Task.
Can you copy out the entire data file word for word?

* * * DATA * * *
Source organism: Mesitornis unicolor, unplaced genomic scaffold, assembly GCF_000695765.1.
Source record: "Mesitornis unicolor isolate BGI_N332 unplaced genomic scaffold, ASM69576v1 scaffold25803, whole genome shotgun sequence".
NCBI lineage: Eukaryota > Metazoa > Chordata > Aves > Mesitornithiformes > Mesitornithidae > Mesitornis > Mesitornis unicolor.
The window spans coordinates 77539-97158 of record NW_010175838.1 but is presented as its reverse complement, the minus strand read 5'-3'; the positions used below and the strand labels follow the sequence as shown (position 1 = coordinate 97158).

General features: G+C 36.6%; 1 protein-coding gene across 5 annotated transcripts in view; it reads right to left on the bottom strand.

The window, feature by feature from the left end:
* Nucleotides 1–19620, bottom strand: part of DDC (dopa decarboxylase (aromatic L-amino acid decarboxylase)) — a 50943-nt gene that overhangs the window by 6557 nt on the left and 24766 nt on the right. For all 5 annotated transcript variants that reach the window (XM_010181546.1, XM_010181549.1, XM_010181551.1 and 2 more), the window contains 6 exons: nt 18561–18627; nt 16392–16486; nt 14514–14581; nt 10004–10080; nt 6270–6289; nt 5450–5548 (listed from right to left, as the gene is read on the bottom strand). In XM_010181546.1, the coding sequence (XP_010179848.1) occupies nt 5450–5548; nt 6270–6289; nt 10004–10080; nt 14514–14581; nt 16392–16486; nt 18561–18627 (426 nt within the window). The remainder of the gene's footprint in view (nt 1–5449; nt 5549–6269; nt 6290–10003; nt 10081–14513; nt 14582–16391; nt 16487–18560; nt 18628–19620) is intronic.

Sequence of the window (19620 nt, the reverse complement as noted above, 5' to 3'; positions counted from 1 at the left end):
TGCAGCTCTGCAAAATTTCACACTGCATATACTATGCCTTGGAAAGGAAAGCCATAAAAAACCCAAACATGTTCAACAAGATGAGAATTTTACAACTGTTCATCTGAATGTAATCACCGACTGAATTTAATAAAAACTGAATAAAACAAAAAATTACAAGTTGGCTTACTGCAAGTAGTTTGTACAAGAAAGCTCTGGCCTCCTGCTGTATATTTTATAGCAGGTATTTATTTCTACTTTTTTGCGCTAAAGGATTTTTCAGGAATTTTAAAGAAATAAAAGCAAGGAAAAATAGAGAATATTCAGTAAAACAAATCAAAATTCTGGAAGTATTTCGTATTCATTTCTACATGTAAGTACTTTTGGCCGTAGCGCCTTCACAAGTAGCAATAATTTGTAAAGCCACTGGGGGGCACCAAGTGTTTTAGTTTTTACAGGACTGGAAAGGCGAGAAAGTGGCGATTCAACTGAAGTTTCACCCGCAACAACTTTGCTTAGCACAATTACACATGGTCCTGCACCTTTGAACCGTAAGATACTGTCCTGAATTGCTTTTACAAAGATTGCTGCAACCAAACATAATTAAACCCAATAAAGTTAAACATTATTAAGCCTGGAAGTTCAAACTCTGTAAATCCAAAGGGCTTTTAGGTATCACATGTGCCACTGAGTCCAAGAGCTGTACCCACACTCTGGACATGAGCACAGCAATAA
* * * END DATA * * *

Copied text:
Source organism: Mesitornis unicolor, unplaced genomic scaffold, assembly GCF_000695765.1.
Source record: "Mesitornis unicolor isolate BGI_N332 unplaced genomic scaffold, ASM69576v1 scaffold25803, whole genome shotgun sequence".
NCBI lineage: Eukaryota > Metazoa > Chordata > Aves > Mesitornithiformes > Mesitornithidae > Mesitornis > Mesitornis unicolor.
The window spans coordinates 77539-97158 of record NW_010175838.1 but is presented as its reverse complement, the minus strand read 5'-3'; the positions used below and the strand labels follow the sequence as shown (position 1 = coordinate 97158).

General features: G+C 36.6%; 1 protein-coding gene across 5 annotated transcripts in view; it reads right to left on the bottom strand.

The window, feature by feature from the left end:
* Nucleotides 1–19620, bottom strand: part of DDC (dopa decarboxylase (aromatic L-amino acid decarboxylase)) — a 50943-nt gene that overhangs the window by 6557 nt on the left and 24766 nt on the right. For all 5 annotated transcript variants that reach the window (XM_010181546.1, XM_010181549.1, XM_010181551.1 and 2 more), the window contains 6 exons: nt 18561–18627; nt 16392–16486; nt 14514–14581; nt 10004–10080; nt 6270–6289; nt 5450–5548 (listed from right to left, as the gene is read on the bottom strand). In XM_010181546.1, the coding sequence (XP_010179848.1) occupies nt 5450–5548; nt 6270–6289; nt 10004–10080; nt 14514–14581; nt 16392–16486; nt 18561–18627 (426 nt within the window). The remainder of the gene's footprint in view (nt 1–5449; nt 5549–6269; nt 6290–10003; nt 10081–14513; nt 14582–16391; nt 16487–18560; nt 18628–19620) is intronic.

Sequence of the window (19620 nt, the reverse complement as noted above, 5' to 3'; positions counted from 1 at the left end):
TGCAGCTCTGCAAAATTTCACACTGCATATACTATGCCTTGGAAAGGAAAGCCATAAAAAACCCAAACATGTTCAACAAGATGAGAATTTTACAACTGTTCATCTGAATGTAATCACCGACTGAATTTAATAAAAACTGAATAAAACAAAAAATTACAAGTTGGCTTACTGCAAGTAGTTTGTACAAGAAAGCTCTGGCCTCCTGCTGTATATTTTATAGCAGGTATTTATTTCTACTTTTTTGCGCTAAAGGATTTTTCAGGAATTTTAAAGAAATAAAAGCAAGGAAAAATAGAGAATATTCAGTAAAACAAATCAAAATTCTGGAAGTATTTCGTATTCATTTCTACATGTAAGTACTTTTGGCCGTAGCGCCTTCACAAGTAGCAATAATTTGTAAAGCCACTGGGGGGCACCAAGTGTTTTAGTTTTTACAGGACTGGAAAGGCGAGAAAGTGGCGATTCAACTGAAGTTTCACCCGCAACAACTTTGCTTAGCACAATTACACATGGTCCTGCACCTTTGAACCGTAAGATACTGTCCTGAATTGCTTTTACAAAGATTGCTGCAACCAAACATAATTAAACCCAATAAAGTTAAACATTATTAAGCCTGGAAGTTCAAACTCTGTAAATCCAAAGGGCTTTTAGGTATCACATGTGCCACTGAGTCCAAGAGCTGTACCCACACTCTGGACATGAGCACAGCAATAA